Britain seeking to boost trade links with African Commonwealth nations

Commonweath Flag
The Commonweath Flag

British International Trade Secretary Liam Fox has promised to build better trade links with the African Commonwealth nations following the UK’s exit from the European Union, during a meeting with ministers from each country on Thursday and Friday last week.

Britain has pledged the nations that their trading relationships with the UK will either stay the same or improve after Brexit, and guaranteed they will not get worse.

Some Ministers want to go further and work towards establishing an African free trade zone.

One of the plans discussed in Whitehall predicts moves towards establishing enhanced trade relations with Commonwealth African nations, including Kenya, could continue until next year when Britain hosts the Commonwealth heads of government meeting in the spring where a deal could then be signed.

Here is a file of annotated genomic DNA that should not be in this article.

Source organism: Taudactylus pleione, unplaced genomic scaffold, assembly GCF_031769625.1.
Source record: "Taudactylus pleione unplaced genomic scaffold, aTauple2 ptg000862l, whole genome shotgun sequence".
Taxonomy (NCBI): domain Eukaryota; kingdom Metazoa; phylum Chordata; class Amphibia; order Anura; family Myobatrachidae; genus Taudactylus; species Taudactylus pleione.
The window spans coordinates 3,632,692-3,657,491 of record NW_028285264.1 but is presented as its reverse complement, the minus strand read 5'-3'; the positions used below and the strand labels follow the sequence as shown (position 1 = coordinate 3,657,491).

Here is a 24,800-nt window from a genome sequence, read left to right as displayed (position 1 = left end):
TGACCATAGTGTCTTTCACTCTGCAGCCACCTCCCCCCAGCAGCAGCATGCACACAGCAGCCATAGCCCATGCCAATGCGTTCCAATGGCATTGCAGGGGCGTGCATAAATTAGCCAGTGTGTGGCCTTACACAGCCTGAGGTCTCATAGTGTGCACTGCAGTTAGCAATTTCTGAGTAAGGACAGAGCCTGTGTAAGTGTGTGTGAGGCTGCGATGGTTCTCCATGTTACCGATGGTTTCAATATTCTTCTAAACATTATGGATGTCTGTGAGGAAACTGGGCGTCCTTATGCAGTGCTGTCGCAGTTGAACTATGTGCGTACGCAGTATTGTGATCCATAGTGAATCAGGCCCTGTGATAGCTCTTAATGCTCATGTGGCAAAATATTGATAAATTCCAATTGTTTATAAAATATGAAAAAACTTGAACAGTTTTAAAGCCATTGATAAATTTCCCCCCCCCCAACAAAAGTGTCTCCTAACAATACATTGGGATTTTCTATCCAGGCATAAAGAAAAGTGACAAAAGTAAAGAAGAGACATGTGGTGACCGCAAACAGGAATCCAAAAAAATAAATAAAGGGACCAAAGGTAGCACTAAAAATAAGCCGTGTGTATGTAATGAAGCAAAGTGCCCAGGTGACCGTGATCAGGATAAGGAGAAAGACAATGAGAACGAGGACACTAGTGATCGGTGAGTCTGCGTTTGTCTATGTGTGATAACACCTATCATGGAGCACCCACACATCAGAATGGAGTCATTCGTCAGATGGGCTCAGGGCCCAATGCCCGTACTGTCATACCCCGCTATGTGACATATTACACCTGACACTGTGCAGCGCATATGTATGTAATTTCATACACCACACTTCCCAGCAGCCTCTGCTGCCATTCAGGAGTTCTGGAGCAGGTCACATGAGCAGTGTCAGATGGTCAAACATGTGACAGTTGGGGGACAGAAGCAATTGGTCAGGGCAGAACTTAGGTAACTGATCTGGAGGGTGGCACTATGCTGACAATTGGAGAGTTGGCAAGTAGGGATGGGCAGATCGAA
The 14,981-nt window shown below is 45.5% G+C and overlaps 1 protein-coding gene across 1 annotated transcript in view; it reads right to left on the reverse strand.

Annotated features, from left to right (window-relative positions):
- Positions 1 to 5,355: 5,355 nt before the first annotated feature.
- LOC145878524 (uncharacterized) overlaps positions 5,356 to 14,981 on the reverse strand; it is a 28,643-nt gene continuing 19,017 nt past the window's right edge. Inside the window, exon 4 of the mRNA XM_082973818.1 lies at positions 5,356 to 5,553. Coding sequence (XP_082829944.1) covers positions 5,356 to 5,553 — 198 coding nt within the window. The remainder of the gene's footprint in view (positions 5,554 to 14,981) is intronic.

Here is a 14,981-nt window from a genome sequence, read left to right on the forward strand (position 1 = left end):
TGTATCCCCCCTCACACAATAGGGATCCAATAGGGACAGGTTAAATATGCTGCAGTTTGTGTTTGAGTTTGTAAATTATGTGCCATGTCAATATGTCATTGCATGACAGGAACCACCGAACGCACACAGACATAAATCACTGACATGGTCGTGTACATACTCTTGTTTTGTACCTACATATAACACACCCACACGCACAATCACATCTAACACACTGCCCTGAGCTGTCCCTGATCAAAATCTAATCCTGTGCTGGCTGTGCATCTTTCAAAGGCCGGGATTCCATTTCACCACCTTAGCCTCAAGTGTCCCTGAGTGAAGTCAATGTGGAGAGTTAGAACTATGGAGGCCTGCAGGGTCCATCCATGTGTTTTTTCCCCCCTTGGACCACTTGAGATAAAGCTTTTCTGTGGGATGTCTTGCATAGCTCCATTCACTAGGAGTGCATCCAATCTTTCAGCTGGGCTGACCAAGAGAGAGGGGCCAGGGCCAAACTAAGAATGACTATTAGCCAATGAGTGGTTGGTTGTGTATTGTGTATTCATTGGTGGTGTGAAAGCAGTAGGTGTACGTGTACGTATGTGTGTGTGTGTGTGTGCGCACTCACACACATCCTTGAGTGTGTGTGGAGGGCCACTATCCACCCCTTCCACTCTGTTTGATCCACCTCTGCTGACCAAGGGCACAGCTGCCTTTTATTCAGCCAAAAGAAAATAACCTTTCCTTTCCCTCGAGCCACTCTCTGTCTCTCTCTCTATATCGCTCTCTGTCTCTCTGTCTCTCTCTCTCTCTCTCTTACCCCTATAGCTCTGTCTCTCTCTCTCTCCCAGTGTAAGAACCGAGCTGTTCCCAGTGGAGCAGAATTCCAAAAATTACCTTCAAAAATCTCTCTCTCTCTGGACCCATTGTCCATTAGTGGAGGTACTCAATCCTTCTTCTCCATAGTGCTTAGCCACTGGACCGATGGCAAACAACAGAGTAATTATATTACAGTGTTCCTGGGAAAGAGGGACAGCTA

Related content: Richard Dawkins brands Brexit voters “ignorant” in Newsnight rant

Some trade specialists have poured cold water on the notion that Britain could strike a free-trade deal with the Commonwealth in its entirety due to the number and diversity of the countries involved.

The issue is complicated by the fact that most already have some preferential access to the EU or are negotiating a free-trade deal.

Lord Marland, chairman of the Commonwealth enterprise and investment council, said that the meeting would explore ways to boost trade between the countries. “When the UK joined the EU it tore up its previous agreements with Commonwealth allies and it will now need to set about rebuilding these relationships for trade,” he said. “Luckily these are old friendships, but as with all relationships, they will require a lot of effort to make them work.”

Ministers will also discuss implementing the World Trade Organisation’s recent trade facilitation agreement.

According to research commissioned by the World Trade Organisation in 2015, the Commonwealth nations’ shared legal and linguistic heritage reduces trading costs between them by an average of 19 per cent.